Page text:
Have you ever wondered why your business credit score is the way it is? If you’re like most business owners, you click a button that produces a three-digit number.
What happens in between those steps may seem like a mystery.
Your business credit utilization ratio (or rate) plays an important role in the math that these scoring agencies crunch. Knowing what it is can help you manage your finances in a way that makes your business look more trustworthy to lenders the next time you borrow.
What is a Credit Utilization Ratio?
Your utilization ratio compares how much credit you’ve used to the total amount of credit you have available. It only affects revolving accounts that allow you to withdraw funds on a continuous basis, provided you keep your account in good standing.
Your ratio shows as a percentage, so you can see how much of your limit you’re using out of 100. Where you fall on this scale tells the financial world how often you carry over a balance each month.
What is a Good Utilization Ratio?
Typically, 100% means you’ve aced the test, but in this particular scenario, it’s flipped.
Earning 100% means you’re maxing out your accounts and carrying over a balance. This may suggest your budget is off kilter as you’re struggling to pay off what you’ve charged to these accounts.
The lower you go, the more in control your business looks. A ratio of 10% or less suggests you rarely need to rely on these accounts, and when you do, you pay off most of your balance.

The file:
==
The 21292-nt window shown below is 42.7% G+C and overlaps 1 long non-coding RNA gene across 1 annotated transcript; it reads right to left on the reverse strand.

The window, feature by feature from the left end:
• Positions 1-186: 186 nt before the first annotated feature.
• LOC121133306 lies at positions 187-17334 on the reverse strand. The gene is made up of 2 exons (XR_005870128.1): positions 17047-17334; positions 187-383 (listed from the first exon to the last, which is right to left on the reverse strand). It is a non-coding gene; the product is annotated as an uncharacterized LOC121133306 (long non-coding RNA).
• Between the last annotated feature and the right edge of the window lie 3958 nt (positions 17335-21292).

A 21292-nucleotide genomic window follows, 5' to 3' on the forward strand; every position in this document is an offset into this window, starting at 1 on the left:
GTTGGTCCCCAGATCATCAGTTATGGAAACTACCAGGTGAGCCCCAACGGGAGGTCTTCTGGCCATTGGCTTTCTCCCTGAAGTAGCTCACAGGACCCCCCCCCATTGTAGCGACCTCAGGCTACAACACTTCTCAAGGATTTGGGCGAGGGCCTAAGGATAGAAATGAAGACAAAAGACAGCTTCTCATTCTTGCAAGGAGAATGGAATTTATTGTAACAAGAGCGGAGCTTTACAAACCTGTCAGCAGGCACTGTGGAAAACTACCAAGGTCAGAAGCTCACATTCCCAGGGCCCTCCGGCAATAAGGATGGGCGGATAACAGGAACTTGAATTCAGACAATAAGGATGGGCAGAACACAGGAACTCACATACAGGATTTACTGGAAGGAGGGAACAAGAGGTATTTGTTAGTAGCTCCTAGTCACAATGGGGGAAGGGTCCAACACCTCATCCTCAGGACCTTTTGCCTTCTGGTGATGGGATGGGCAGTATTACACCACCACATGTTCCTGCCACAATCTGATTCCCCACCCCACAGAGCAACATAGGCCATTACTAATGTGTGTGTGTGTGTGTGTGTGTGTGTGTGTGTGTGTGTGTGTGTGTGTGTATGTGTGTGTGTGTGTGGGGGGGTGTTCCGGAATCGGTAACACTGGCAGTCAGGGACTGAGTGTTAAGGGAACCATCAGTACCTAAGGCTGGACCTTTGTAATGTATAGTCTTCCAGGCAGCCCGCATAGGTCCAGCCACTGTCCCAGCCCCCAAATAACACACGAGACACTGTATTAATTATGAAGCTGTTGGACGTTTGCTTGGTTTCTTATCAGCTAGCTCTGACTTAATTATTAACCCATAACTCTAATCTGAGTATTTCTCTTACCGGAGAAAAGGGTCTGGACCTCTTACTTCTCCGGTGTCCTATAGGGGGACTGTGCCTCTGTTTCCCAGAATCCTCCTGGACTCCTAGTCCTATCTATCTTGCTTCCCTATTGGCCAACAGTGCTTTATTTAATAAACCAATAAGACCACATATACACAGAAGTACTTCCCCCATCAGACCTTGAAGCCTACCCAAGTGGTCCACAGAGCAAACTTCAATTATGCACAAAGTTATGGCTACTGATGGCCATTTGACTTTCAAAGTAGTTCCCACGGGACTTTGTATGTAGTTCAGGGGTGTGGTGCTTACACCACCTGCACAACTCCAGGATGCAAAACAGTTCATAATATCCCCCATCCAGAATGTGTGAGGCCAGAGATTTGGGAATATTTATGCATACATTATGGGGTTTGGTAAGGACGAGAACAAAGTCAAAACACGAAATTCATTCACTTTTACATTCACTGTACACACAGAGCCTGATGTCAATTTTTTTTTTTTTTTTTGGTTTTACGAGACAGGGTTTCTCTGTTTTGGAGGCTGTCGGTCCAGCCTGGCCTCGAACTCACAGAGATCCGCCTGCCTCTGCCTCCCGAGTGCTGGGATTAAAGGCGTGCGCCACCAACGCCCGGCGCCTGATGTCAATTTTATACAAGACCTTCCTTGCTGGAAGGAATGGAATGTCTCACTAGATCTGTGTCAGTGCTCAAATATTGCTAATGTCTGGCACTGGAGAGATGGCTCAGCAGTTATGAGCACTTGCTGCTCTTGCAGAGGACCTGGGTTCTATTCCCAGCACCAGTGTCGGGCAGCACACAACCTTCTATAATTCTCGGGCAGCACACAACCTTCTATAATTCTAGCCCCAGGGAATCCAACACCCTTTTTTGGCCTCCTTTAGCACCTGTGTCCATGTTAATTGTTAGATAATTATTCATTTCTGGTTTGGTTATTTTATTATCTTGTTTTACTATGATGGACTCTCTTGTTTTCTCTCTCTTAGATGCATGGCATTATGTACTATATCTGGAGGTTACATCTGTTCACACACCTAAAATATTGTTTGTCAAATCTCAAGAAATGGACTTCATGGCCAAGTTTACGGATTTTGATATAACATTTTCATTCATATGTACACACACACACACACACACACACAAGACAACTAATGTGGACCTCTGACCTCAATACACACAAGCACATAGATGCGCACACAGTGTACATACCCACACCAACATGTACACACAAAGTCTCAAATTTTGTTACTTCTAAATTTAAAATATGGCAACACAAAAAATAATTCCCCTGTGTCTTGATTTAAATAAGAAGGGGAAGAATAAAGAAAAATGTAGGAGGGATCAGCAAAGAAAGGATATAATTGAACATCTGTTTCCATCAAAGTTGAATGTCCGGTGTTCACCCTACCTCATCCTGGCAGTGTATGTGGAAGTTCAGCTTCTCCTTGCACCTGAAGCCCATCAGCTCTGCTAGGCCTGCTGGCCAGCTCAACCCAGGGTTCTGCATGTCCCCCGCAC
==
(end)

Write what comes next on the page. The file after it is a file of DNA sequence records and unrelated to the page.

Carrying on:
It’s a Personal and Business Metric
Utilization ratios factor into both your personal and business scores. But only your personal line of credit’s ratio will affect your personal score, and only your business accounts will affect your professional score.
For example, a personal line of credit through MoneyKey & CC Flow may report your activity to the biggest scoring agencies for your personal file. But this account will not show up in your business report, nor does a financial institution like MoneyKey recommend you use this line of credit for professional expenses.
Remember this as you focus on improving your ratio. If you want to affect your business credit, stick with your professional line.
How Do You Improve This Ratio?
Improving your utilization is all about paying off your balance. This means you’ll have to make a concerted effort not just to pay your bills on time, but to make more than the minimum payment.
Like a personal line of credit, your business account has a minimum payment option. It’s the lowest amount of money you can pay while keeping your account in good standing.
It comes in handy when cash is tight, but you shouldn’t rely on it when you have the cash to spare.
The minimum payment doesn’t won’t make headway against your debt, so your purchases will tie up your limit for longer. You’ll also have to pay interest or finance charges on any outstanding balance.
As a small business owner, a line of credit is an invaluable tool. You can dip into these funds to help you cover big purchases and essential repairs when operating cash flow is lean.
Just be careful how much you charge to these accounts, making sure you have a plan to pay them off as quickly as possible. Managing your utilization this way may help you improve your business’ credit score.